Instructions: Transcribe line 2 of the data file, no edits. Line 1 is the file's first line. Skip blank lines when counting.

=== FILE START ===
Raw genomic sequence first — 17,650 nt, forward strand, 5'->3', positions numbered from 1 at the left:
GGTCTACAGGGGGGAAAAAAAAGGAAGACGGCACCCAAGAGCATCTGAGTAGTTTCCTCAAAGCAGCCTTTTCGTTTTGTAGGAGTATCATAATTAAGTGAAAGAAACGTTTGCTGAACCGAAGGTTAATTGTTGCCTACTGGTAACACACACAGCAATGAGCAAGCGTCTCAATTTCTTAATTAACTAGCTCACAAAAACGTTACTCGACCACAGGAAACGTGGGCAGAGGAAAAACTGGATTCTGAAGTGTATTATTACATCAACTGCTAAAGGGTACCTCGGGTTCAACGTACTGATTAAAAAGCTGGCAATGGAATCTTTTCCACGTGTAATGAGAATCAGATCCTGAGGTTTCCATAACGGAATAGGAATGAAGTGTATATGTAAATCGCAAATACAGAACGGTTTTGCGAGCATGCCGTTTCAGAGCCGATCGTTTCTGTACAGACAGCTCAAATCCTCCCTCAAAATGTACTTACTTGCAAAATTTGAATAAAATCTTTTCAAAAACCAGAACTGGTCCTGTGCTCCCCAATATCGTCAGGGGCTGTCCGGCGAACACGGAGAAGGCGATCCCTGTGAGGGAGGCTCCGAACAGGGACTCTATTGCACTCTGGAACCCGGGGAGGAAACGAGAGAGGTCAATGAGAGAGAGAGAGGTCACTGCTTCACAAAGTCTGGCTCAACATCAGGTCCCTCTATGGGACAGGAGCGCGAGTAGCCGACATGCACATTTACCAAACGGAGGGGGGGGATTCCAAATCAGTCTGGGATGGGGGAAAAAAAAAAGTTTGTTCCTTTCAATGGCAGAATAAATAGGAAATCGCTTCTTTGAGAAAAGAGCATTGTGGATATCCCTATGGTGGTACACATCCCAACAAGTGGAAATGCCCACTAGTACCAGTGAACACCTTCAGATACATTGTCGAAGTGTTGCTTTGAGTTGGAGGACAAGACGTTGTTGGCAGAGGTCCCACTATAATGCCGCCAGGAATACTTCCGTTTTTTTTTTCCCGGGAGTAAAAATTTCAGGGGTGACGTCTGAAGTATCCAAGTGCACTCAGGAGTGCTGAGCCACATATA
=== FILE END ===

GGTCTACAGGGGGGAAAAAAAAGGAAGACGGCACCCAAGAGCATCTGAGTAGTTTCCTCAAAGCAGCCTTTTCGTTTTGTAGGAGTATCATAATTAAGTGAAAGAAACGTTTGCTGAACCGAAGGTTAATTGTTGCCTACTGGTAACACACACAGCAATGAGCAAGCGTCTCAATTTCTTAATTAACTAGCTCACAAAAACGTTACTCGACCACAGGAAACGTGGGCAGAGGAAAAACTGGATTCTGAAGTGTATTATTACATCAACTGCTAAAGGGTACCTCGGGTTCAACGTACTGATTAAAAAGCTGGCAATGGAATCTTTTCCACGTGTAATGAGAATCAGATCCTGAGGTTTCCATAACGGAATAGGAATGAAGTGTATATGTAAATCGCAAATACAGAACGGTTTTGCGAGCATGCCGTTTCAGAGCCGATCGTTTCTGTACAGACAGCTCAAATCCTCCCTCAAAATGTACTTACTTGCAAAATTTGAATAAAATCTTTTCAAAAACCAGAACTGGTCCTGTGCTCCCCAATATCGTCAGGGGCTGTCCGGCGAACACGGAGAAGGCGATCCCTGTGAGGGAGGCTCCGAACAGGGACTCTATTGCACTCTGGAACCCGGGGAGGAAACGAGAGAGGTCAATGAGAGAGAGAGAGGTCACTGCTTCACAAAGTCTGGCTCAACATCAGGTCCCTCTATGGGACAGGAGCGCGAGTAGCCGACATGCACATTTACCAAACGGAGGGGGGGGATTCCAAATCAGTCTGGGATGGGGGAAAAAAAAAAGTTTGTTCCTTTCAATGGCAGAATAAATAGGAAATCGCTTCTTTGAGAAAAGAGCATTGTGGATATCCCTATGGTGGTACACATCCCAACAAGTGGAAATGCCCACTAGTACCAGTGAACACCTTCAGATACATTGTCGAAGTGTTGCTTTGAGTTGGAGGACAAGACGTTGTTGGCAGAGGTCCCACTATAATGCCGCCAGGAATACTTCCGTTTTTTTTTTCCCGGGAGTAAAAATTTCAGGGGTGACGTCTGAAGTATCCAAGTGCACTCAGGAGTGCTGAGCCACATATA